The world of online advertising has grown in increasing scope and complexity over the past decade. With the advent of customized ads based on an individual user’s preferences and browsing history, the advertising content seen by one user is often completely different from those seen by another user in the same basic location.
While this has been very beneficial for advertisers and ad serving companies such as DoubleClick, OpenX, and Atlas Solutions, it’s also created a significant challenge for the companies which host those ads on their sites. This is due to the fact that with so much customization in the form of personal data, the bidding process, etc., it becomes increasingly difficult to know what ads are going to be served, and thus there’s no way of testing those specific ads for performance metrics before they reach the end user. Running a synthetic test of a specific ad will produce limited actionable data because you simply don’t know who will be seeing it.
As a result, when an ad under-performs, Ad Ops administrators of those sites which host the ads have been left at the mercy of the ad-serving companies’ self-regulation and troubleshooting methods in order to come up with a solution to the problem.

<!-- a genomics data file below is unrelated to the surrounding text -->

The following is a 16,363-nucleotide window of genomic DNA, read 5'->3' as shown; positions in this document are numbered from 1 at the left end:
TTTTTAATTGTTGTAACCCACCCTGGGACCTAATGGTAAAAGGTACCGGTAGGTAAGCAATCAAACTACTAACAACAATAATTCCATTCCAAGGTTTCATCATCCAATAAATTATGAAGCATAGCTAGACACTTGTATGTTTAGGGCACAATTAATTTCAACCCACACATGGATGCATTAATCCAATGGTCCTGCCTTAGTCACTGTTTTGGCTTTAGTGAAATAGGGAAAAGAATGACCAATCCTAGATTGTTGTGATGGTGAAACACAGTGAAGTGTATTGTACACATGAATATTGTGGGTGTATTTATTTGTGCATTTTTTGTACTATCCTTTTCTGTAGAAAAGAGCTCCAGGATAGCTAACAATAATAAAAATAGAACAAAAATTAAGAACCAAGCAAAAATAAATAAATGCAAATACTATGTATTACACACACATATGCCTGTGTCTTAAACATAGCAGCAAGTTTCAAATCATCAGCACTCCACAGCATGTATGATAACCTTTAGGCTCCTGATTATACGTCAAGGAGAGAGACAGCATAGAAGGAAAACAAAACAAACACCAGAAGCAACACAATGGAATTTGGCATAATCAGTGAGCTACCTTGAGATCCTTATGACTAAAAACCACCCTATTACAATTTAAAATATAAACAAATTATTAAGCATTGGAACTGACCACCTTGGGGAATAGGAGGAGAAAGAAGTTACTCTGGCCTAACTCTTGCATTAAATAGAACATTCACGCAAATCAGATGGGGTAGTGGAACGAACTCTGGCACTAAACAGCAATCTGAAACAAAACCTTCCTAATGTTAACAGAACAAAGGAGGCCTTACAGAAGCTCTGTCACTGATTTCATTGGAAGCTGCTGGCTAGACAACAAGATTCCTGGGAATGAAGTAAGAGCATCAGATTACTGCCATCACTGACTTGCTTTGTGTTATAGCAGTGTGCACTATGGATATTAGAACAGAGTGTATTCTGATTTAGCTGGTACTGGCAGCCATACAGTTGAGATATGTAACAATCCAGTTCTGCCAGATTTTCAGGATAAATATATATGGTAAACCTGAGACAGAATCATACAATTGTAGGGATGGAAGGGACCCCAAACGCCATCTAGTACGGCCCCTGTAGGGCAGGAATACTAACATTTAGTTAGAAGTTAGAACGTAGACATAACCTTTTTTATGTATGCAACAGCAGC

The underlying principle of solving this problem is finding a way to emulate the kind of user data that ad servers collect and process in order to serve personalized advertisements to your end users. Of course, that is easier said than done. Fortunately, thanks to close collaboration with eBay, Catchpoint has developed a solution to this daunting Ad Ops dilemma thanks to its customizable scripting tool and global variables.
The first step in this process is to generate data which would otherwise be generated by an actual user. To do this, a test is run to collect cookie data from URLS of hundreds of popular consumer websites in order to emulate a real user’s online behavior. This cookie data gets stored in a database, where it can then be distributed to Catchpoint nodes in whatever geographic locations that you want to test from.
As you can see in these three performance charts, which show the page response times, total page weights, and number of objects on the page with and without cookies, the ones with the cookies included are significantly slower and heavier, which more accurately resembles the page that actual users will be viewing and interacting with on their devices.
With all this data now at the disposal of the testing agent, it can now access all of the user profile cookies to trick the ad server into thinking an actual person has been using the computer, and thus generate a fully targeted ad through the normal ad bidding process. The ads are targeting what they think are real people, thus allowing the host to test and analyze the real performance of what users get in their browsers through an ordinary synthetic test.
This kind of emulated user capability is unprecedented within the performance analytics industry, and represents the kind of digital experience intelligence capability that puts real power in the hands of the IT Ops profession.